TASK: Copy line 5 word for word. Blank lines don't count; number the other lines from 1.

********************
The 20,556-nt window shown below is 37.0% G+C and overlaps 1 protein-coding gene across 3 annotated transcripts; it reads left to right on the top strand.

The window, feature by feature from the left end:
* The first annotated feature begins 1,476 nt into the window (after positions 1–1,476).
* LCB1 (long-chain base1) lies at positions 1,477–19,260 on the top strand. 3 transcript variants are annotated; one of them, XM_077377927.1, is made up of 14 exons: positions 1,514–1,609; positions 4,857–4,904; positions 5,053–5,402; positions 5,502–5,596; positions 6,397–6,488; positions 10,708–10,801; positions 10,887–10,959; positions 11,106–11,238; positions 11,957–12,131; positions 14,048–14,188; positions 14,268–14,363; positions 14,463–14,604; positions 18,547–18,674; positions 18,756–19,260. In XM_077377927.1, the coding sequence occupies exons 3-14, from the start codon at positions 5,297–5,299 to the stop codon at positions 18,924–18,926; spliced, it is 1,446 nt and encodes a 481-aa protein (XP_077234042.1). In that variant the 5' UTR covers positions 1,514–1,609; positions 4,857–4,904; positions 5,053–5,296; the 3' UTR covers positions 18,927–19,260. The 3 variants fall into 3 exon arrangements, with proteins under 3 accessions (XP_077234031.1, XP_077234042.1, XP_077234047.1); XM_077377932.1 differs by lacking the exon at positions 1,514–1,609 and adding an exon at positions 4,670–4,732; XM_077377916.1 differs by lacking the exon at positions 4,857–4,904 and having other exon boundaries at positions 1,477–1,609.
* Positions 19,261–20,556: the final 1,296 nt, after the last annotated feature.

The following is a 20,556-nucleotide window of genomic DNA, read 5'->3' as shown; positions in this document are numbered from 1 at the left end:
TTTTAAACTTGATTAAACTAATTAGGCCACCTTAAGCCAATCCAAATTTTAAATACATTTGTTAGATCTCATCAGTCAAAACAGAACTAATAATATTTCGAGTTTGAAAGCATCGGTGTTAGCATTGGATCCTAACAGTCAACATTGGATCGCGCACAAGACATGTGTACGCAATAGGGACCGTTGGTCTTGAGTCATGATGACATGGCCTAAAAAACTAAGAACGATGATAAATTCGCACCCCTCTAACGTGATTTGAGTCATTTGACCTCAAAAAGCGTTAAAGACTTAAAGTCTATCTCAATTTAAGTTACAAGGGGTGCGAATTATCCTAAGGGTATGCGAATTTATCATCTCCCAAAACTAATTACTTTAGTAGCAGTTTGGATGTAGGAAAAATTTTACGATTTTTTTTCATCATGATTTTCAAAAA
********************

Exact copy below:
* Positions 19,261–20,556: the final 1,296 nt, after the last annotated feature.